Ashley Tickner and his wife, Georgia, had been planning to visit the United States for their honeymoon in early 2021, but canceled the trip because of COVID-19 concerns. As the pandemic waned and the Surrey, England-based couple found ways to manage their health worries they started to plan a make-up trip for this year.
The couple considered destinations like Boston and New York City, when they again decided against visiting because of safety concerns, this time primarily because of gun violence amid news reports of mass shootings.
“It’s always in the back of certainly my mind and my wife’s mind: Should (we) be putting ourselves in these crowded situations where you just don’t know?” Tickner told USA TODAY.
The 30-year-old is among a number of international travelers who have decided against traveling to the U.S. because of fears of gun violence and other safety concerns, whether temporarily tabling trips or holding off indefinitely.
‘What could happen?’
Erin Holmes, who runs the travel blog Explore With Erin, has spent years traveling the world, but decided to hold off on coming back to the U.S. because of concerns about gun violence.
“I don’t want to be going about my everyday life and thinking, ‘Am I allowed to go to this festival?’ or, ‘Am I allowed to be at this shopping center? Like, what could happen?’” said the 41-year-old.
Holmes, who is based in Western Australia, spent two years traveling around the U.S. with her family in 2015 and 2016, and even considered moving to the states full-time before deciding against it.
With two young children – her son and daughter were 5 and 6 the first year – she could not see herself “placing them in an environment where they would one, need to learn the skills on how to hide from a gunman, and two, to be in a situation where they would need to put that to use so regularly.”
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She considered going with her family on a Caribbean cruise departing from the U.S., but after a series of shootings this year, they opted to sail through the Mediterranean.
Holmes said she might be open to visiting the U.S. without her children, but that she would likely avoid big crowds. Burning Man, for instance, is something she “always wanted to do.”
“But to me, that just seems like something (bad) waiting to happen,” she said.
U.S. leads in firearm homicides
In 2020, 45,222 people died as a result of gun-related injuries in the U.S., the most on record, according to a Pew Research Center analysis of data from the Centers for Disease Control and Prevention, including murders, suicides, and other kinds of gun-related deaths.
That year – the last with full data available – suicides accounted for a little over half of deaths related to guns, and murders accounted for 43%.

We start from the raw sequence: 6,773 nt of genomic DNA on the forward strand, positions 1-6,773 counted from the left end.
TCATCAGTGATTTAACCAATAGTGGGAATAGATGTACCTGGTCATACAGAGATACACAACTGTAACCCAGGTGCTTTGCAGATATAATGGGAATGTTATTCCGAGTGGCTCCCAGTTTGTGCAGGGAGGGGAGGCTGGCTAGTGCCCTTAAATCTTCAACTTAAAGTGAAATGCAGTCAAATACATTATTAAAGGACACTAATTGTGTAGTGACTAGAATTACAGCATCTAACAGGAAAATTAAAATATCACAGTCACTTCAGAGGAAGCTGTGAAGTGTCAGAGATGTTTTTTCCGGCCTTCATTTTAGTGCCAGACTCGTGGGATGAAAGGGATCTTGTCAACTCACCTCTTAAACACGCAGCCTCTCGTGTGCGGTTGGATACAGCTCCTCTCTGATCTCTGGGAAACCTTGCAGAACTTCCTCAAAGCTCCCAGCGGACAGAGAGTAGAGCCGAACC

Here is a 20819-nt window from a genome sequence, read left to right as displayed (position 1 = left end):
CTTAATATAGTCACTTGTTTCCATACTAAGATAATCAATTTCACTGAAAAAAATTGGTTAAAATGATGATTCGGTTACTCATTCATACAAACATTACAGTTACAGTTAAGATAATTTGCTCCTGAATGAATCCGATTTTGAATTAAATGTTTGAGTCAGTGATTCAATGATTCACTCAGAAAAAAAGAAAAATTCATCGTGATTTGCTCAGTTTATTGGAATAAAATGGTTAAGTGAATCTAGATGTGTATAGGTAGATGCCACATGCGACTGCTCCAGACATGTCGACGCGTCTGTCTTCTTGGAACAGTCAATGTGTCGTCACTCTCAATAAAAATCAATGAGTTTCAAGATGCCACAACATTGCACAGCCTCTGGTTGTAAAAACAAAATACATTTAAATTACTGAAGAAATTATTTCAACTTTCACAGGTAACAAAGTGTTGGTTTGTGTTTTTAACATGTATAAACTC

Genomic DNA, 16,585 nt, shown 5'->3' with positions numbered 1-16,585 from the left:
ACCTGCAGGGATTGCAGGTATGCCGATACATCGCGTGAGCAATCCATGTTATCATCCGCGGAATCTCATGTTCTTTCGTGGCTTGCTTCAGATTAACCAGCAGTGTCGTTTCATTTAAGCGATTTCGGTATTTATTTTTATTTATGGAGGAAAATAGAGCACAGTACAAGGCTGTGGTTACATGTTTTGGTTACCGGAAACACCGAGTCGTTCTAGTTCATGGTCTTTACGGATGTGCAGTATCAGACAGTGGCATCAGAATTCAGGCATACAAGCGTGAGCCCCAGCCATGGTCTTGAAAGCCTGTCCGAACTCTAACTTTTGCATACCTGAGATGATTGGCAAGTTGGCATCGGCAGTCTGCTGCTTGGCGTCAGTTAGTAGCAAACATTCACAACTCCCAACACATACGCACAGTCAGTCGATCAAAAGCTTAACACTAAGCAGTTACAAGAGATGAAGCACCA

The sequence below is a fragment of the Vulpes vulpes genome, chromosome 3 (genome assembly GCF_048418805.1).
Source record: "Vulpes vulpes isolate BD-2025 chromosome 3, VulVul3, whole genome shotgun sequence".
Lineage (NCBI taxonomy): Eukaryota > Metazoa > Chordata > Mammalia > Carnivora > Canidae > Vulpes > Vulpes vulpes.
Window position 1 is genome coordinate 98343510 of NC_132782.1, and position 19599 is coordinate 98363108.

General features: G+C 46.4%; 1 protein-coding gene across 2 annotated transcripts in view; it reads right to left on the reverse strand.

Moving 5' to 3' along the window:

According to the Institute for Health Metrics and Evaluation, the rate of firearm homicides per 100,000 people is 4.12 in the U.S., ranking first among wealthy countries with populations of 10 million people or more. That number is 0.18 in Australia, for instance, and 0.04 in the United Kingdom.
Daegeun Kim, an assistant professor of global hospitality and tourism at Eastern Kentucky University, said as travelers do research while planning a trip, news reports play a role in their willingness to go.
"The more frequent they see this kind of news about a destination where they want to go, it is more likely that it's going to affect their decision-making process," he said.
There have also been 406 mass shootings and 19 mass murders reported in the U.S. as of Aug. 8, according to nonprofit research group the Gun Violence Archive.
Travelers have other safety concerns, too
For other travelers, gun violence is one of several worries. Alexandra Mirskikh avoids visiting the U.S. because of a number of safety considerations, including mass shootings, police brutality, and how she's seen international citizens are treated by officials at the border.
Mirskikh, who is originally from Ukraine and lives in The Hague, visited Baltimore when she was 16 as part of a student exchange program. She enjoyed the trip, but over the years, as she saw reports of school shootings and families being separated at the U.S.-Mexico border, she grew increasingly hesitant to come back.
The latter struck a particular chord with the now 48-year-old mother of a young daughter.
“You just never know how police will behave, what will happen on the border, whether or not you’ll be shot by someone,” Mirskikh said.
She decided not to visit until her daughter turns 18 and said she may not feel safe doing so even then. And while she loves to travel, there are other destinations on her list.
“The world is really large,” Mirskikh said. “There are so many places I haven’t been.”
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Kim of Eastern Kentucky University noted, however, that when shootings happen at places like schools, the victims are not tourists, and as tourism ramps back up as COVID rules have eased, he does not expect a significant negative impact on the industry as a result of those kinds of incidents.
Tickner will not be deterred indefinitely. He previously traveled to places in the U.S. like Florida and Las Vegas, and said he’s “been desperate to come back for years.” He and his wife are expecting a baby, which may complicate the timeline for another trip, but he said they will return.
“Is it going to put me off coming back ever?” he said. “No, because otherwise these people (committing violence) win.”
This article originally appeared on USA TODAY: Gun violence, travel safety concern deter international travel to US